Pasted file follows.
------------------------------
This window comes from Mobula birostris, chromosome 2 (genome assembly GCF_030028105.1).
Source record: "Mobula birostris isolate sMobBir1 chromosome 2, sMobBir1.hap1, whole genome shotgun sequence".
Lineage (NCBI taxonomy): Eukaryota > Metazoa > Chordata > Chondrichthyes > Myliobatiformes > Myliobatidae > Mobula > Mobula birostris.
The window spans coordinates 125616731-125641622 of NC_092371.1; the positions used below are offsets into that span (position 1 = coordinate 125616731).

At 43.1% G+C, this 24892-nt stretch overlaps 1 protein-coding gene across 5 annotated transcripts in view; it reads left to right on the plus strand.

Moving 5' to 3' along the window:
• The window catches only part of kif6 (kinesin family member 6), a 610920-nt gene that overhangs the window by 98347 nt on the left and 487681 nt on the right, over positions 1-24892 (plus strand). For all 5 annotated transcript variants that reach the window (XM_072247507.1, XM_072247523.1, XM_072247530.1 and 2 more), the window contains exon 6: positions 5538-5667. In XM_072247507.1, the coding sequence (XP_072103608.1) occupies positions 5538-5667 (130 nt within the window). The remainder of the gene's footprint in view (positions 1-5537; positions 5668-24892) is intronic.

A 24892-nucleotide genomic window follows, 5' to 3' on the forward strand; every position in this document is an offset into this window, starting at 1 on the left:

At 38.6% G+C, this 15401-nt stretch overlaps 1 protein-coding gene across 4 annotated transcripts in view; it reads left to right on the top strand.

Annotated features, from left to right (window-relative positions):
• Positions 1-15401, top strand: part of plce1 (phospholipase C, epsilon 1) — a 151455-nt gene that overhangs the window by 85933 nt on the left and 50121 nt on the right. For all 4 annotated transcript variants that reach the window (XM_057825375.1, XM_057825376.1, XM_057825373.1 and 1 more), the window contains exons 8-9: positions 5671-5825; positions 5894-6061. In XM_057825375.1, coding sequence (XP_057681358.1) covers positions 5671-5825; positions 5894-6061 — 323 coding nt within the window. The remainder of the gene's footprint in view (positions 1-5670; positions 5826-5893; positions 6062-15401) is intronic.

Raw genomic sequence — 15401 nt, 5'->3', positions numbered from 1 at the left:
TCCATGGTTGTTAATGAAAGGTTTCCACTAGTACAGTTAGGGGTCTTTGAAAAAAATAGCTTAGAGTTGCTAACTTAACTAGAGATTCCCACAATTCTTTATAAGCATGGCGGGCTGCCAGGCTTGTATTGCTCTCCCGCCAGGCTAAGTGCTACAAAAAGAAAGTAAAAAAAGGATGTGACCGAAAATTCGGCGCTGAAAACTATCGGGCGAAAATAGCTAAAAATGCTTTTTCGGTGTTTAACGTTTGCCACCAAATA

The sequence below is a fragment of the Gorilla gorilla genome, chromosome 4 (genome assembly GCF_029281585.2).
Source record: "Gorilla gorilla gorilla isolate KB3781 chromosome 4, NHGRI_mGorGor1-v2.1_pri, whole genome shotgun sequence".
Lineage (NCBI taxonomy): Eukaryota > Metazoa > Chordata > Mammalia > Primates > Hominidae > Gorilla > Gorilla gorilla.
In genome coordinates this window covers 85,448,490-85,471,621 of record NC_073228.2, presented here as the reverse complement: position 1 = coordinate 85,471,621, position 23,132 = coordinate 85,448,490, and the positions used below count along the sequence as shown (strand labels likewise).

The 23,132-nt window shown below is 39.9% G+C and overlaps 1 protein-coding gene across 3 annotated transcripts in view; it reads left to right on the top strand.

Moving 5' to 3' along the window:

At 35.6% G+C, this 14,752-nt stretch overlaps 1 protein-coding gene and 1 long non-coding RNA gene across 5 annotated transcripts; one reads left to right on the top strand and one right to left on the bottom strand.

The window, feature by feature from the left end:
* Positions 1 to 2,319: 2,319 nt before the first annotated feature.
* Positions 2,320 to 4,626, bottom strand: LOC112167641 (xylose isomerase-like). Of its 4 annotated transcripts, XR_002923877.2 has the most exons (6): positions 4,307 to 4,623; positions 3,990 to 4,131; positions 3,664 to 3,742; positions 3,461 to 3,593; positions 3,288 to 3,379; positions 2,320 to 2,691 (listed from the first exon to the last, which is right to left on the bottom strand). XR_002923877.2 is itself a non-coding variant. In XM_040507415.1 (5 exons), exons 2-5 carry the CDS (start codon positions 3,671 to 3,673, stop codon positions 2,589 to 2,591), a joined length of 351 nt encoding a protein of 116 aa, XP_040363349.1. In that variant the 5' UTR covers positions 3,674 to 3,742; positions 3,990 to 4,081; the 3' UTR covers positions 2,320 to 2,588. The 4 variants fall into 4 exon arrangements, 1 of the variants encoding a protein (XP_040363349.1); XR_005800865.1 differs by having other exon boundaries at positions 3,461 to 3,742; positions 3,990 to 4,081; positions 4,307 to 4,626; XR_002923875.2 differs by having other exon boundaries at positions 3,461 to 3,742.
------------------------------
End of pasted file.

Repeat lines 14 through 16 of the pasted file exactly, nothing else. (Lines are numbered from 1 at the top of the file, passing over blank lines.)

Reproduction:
The sequence below is a fragment of the Gorilla gorilla genome, chromosome 4 (genome assembly GCF_029281585.2).
Source record: "Gorilla gorilla gorilla isolate KB3781 chromosome 4, NHGRI_mGorGor1-v2.1_pri, whole genome shotgun sequence".
Lineage (NCBI taxonomy): Eukaryota > Metazoa > Chordata > Mammalia > Primates > Hominidae > Gorilla > Gorilla gorilla.